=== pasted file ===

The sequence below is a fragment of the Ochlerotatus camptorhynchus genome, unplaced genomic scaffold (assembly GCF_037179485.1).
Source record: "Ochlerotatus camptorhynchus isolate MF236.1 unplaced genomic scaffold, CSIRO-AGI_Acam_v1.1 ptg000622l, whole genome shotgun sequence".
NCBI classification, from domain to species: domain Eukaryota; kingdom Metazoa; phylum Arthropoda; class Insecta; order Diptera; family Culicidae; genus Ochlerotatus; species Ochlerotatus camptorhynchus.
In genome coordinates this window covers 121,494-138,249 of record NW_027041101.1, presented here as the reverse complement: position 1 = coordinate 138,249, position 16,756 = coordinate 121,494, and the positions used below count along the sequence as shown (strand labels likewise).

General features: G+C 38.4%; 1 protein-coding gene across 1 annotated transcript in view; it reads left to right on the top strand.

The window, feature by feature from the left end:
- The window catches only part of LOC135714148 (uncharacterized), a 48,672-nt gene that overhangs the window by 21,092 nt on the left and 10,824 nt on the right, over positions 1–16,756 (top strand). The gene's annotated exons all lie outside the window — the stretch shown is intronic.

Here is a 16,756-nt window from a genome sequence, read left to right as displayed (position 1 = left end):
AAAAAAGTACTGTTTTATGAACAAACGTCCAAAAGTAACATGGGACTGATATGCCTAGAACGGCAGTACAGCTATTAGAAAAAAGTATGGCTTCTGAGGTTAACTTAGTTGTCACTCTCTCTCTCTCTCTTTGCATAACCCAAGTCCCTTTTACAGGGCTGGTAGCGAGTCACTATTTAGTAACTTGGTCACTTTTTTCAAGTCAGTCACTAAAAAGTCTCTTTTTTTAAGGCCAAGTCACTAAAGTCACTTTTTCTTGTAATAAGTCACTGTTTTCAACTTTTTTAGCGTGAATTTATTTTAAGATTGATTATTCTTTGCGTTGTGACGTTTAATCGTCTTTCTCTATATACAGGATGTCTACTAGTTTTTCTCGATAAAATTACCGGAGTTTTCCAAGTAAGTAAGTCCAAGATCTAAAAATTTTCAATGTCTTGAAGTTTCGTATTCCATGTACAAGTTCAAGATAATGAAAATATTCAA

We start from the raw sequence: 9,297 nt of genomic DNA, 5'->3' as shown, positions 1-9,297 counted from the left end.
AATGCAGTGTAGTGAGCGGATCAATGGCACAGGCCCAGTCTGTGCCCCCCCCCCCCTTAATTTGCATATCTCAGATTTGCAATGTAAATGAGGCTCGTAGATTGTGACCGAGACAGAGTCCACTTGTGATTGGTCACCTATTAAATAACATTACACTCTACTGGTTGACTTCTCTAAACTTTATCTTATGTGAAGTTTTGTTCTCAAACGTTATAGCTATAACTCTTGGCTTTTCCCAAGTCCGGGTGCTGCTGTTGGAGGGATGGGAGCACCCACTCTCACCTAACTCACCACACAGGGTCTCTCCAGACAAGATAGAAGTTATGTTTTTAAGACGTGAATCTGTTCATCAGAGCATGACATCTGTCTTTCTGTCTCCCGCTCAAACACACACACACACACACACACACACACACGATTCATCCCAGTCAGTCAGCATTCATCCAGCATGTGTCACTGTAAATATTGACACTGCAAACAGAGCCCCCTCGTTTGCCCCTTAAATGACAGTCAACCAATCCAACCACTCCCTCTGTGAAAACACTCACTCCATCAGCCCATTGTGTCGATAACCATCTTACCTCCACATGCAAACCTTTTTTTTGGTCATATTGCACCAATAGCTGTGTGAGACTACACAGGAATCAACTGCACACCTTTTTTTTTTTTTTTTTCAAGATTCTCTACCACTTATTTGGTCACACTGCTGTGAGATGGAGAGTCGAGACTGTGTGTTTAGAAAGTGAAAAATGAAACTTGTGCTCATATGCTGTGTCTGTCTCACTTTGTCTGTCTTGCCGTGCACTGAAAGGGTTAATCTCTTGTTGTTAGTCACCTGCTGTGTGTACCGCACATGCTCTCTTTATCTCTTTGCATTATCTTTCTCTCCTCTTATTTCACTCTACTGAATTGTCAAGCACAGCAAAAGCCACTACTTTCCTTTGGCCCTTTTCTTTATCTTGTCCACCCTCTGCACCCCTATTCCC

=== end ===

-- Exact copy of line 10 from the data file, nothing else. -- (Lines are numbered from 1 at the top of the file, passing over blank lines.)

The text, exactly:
We start from the raw sequence: 9,297 nt of genomic DNA, 5'->3' as shown, positions 1-9,297 counted from the left end.